Don't feel guilty about doing whatever you need to do to care for your father b/c your health, both physical and emotional, are important and if you don't care for yourself, you definitely will be of no support to your day.
God Bless You!
Helpful Answer (0)
Report

Hi Jen!

I had to experience this with my parent as well-but as challening as it appears, there is hope that it can work..

Since you Dad is resistant to the idea of AL--you may have to do the leg work yourself-and find a place for him. If you have both POA-it will make the tranformation easier. Not all Asssited Living facilities are created equal--so you or someone will have to see what AL's best fit his needs-If finances are something you need to consider-then you will most likely be best off in a 'not for profit' facility---as they accept government assistance. Once a place is established-go for a tour alone, and them with your dad. Explain to him - that this is just temporary- and he has the option to not remain if need be. This possibly can make things easier.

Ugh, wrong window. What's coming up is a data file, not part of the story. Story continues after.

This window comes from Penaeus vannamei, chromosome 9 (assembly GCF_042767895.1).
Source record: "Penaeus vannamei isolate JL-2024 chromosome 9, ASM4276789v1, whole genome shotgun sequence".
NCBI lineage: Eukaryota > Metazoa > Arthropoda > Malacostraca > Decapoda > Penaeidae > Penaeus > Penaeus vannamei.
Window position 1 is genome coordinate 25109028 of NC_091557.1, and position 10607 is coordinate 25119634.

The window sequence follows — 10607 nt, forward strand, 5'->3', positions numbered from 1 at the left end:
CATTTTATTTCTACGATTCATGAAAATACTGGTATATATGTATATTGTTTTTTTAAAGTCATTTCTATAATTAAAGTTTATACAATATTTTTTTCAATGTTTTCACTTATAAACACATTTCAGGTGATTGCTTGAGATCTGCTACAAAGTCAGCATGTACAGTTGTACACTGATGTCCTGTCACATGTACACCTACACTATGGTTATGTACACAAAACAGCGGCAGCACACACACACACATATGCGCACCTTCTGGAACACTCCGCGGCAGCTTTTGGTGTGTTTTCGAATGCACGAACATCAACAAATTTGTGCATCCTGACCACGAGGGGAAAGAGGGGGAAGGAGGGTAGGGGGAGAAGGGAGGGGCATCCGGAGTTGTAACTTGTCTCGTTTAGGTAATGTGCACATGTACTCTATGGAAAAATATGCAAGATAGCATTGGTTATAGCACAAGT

The only alternative would be for him to accept home health care...The amount of hours you would need such care would best determoned upon his condition....

This is very difficult at the onset....but as time goes on he may realize the necessity for one of the options put into place.

Best to you and to your Dad~

Hap
Helpful Answer (1)
Report

Jennie ,

Given the test results, I would think the doctor would not have any trouble saying he is not competent to handle his business in a business like manner. Incompetence is not the same as totally incapacitated which seems to be what some people think it is. Are you having to write on his checks and pay his bills for him out of his bank account? Are you having to do or have someone do his taxes for him? I have the horrible discovery that my mother and step-dad had not paid their taxes since 2004.